SW Legal studies in Business

Ban on “Secret Compartment” in Cars Unconstitutional Violation of Due Process

Illinois high court struck down a state law that made it a felony to own or operate a vehicle with a secret or hidden compartment in it. The law violated due process as citizens could be convicted regardless of the use of the compartment.

Topic Constitutional Law
Key Words

Due Process; Felony; Pretrial Challenge; Secret Compartments

C A S E   S U M M A R Y

An Illinois statute made it illegal “for any person to knowingly install, create, build, or fabricate in any motor vehicle a false or secret compartment.” Carpenter was charged with violating this statute because he “owned or operated” a vehicle with a secret compartment in it. Police discovered it when they were questioning the operator of the vehicle and he was seen closing a “secret compartment” in the dashboard. The passenger-side airbag had been removed in favor of the compartment. A BB gun was found in it. Carpenter was sentenced to two years in prison. Because the same statute was an issue in several other cases, the Illinois high court took an appeal directly from the trial court, bypassing the court of appeals, so it could consider the constitutionality of the law that was the basis of Carpenter’s conviction.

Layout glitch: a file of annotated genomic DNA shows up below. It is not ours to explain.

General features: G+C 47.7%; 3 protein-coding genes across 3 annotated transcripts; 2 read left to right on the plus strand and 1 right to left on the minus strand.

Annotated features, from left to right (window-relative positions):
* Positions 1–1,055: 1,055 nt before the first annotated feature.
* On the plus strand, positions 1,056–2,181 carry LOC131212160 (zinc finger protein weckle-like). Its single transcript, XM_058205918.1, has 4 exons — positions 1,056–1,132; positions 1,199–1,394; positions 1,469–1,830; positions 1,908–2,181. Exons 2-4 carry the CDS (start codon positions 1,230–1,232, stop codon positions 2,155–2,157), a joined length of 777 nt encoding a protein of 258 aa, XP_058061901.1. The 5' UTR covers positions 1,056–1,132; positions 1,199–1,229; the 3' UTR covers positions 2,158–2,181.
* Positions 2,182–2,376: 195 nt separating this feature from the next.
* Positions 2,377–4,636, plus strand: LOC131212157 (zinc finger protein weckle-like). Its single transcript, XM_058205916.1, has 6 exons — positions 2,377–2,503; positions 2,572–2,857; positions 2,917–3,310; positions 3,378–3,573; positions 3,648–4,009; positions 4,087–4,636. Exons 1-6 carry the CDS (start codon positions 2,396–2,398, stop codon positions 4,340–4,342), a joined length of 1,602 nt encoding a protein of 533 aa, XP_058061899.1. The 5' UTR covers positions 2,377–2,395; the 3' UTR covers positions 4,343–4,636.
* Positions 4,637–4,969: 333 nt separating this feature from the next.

The statute making it a crime to have a false or secret compartment in a motor vehicle is facially invalid on due process grounds. The statute potentially criminalizes innocent conduct, as it imposes the status of a felon upon anyone who owns or operates a vehicle he or she knows to contain such a compartment, which is defined as one intended and designed to conceal the compartment or its contents from law enforcement officers. The compartment need not have any illegal contents for a conviction to result, as was the case with Carpenter. Citizens have recognized expectations of privacy in their belongings and the containers in which those belongings are kept.


People v. Carpenter, 888 N.E.2d 105 (Sup. Ct., Ill., 2008)

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